41. 41. Permissions and ownership• there are 3 levels of ownership of any file: – “owner” – “group” – “others”• permissions on a file: – read, write, execute, separately for all three owner types• example: – a file usually is read/write for the owner, and read-only for anyone else: -rw-r--r--• change the owner: chown username file• change the group: chgrp groupname file• change permissions: chmod <permissions> fileUNIX and Linux an Introduction, developed 41 of 71by Mathias Homann
  42. 42. Background processes• UNIX can run commands in the background so that you can do something else – To execute a program in the background, end the commandline with & – To send a running program to the background, press ctrl-z and enter bg – To view the list of running background processes, enter jobs• when you logout while you still have background processes running, they will be killed unless you started them with nohup: nohup sleep 10000 will run sleep 10000 in the background – the output of the command will be written to nohup.outUNIX and Linux an Introduction, developed 42 of 71by Mathias Homann
  43. 43. Scheduled processes• to run a program at regular intervals, use cron• cron keeps lists of scheduled jobs• edit the list with crontab -e• to run a program at a certain time once, use at at 23:00 asks for a sequence of commands• the job gets deleted once it runsUNIX and Linux an Introduction, developed 43 of 71by Mathias Homann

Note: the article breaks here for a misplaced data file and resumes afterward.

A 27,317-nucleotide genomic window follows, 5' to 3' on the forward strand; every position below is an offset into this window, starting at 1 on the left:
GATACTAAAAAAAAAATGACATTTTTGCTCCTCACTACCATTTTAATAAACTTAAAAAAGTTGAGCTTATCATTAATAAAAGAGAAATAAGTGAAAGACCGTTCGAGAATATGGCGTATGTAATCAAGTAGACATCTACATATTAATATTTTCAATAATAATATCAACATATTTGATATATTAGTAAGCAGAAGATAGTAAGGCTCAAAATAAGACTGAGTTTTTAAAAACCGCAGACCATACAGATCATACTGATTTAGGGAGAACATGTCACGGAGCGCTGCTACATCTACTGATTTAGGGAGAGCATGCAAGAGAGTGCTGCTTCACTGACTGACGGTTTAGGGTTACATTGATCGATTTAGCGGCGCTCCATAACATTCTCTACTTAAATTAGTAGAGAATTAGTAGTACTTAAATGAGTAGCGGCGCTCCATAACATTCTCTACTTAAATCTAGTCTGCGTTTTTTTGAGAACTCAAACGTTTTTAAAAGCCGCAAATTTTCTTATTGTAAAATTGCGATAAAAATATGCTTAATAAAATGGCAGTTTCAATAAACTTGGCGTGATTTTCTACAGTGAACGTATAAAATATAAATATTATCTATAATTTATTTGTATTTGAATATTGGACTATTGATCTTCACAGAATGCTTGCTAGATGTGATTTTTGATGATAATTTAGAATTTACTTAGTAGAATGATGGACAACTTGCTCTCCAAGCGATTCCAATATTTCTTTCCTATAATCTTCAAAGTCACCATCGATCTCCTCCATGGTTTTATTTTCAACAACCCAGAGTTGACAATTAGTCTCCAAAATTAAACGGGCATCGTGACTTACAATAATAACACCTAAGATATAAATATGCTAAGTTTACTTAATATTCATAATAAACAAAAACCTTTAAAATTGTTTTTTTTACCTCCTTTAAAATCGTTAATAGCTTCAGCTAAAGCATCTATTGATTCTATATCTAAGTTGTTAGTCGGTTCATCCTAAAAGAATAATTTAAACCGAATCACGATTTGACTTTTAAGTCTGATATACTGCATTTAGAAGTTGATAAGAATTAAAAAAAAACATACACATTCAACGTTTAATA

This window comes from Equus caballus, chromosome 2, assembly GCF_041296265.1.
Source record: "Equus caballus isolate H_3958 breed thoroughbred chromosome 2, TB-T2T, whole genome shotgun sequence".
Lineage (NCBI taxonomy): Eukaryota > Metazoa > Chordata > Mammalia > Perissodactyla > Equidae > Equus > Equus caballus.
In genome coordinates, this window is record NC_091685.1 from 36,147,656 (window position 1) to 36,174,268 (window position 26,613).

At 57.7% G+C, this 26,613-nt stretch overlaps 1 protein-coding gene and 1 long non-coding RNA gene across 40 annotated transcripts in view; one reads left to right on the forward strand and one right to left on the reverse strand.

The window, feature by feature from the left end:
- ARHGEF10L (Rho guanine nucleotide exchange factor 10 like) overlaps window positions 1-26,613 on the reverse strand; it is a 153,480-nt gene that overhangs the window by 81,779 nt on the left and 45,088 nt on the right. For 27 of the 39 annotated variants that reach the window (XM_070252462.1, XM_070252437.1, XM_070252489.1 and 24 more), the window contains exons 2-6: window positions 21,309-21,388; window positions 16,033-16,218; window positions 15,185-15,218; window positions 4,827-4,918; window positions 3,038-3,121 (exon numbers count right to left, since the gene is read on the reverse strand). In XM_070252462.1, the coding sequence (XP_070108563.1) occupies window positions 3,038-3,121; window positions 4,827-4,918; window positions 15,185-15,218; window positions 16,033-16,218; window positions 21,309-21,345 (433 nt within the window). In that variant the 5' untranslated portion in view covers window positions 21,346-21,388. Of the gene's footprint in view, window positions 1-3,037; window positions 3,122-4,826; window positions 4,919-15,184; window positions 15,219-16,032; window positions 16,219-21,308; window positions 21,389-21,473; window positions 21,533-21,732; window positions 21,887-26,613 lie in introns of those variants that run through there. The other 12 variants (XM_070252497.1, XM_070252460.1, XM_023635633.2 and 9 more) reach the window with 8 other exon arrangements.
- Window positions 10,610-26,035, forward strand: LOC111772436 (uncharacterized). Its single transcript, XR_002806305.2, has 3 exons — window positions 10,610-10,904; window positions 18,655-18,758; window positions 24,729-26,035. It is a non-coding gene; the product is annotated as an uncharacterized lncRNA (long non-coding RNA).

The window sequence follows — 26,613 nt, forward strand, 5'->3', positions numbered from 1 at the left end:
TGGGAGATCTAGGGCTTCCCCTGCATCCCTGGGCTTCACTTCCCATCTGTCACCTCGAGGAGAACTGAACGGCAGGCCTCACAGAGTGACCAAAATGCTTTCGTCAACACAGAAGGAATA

44. 44. Processes and threads• a process is one running executable – A single process can have more than one running thread – To see all processes, use top, htop, or the ps command – To send signals to processes, use the kill command• several “levels” of “kill signal”, ordered by “lethality”: kill -HUP tells a process to shut down nicely kill -QUIT – the same but a bit more urgent kill -KILL kills a process kill -l lists all possible signals with name and numeric value kill -9 is equivalent to kill -KILL• combined exercise: – start a process in the background that waits for 10 minutes – kill it before the time is overUNIX and Linux an Introduction, developed 44 of 71by Mathias Homann
  45. 45. Output and input redirection• in- and Output can be redirected with the < and > symbol• redirect input: cat < /tmp/file.txt• redirect output: cat < /tmp/file.txt > /tmp/foo.bar• redirect the error output: sort < foo 2>/dev/nullUNIX and Linux an Introduction, developed 45 of 71by Mathias Homann
  46. 46. Pipes• pipes are used to direct the output of one command to the input of another• pipes use the pipe symbol: |• example: ls -la | less pipes the output of the ls command into the less pager• exercise: sort the content of the passwd file by alphabetUNIX and Linux an Introduction, developed 46 of 71by Mathias Homann
  47. 47. Shell history• UNIX shells keep track of your commands• to browse through this list use the cursor up and cursor down keys• to re-execute a previous command, find it in your history and press enter• to find a previous command more quickly, press ctrl-r and start typing; the history will “jump” to the newest match of what youre typingUNIX and Linux an Introduction, developed 47 of 71by Mathias Homann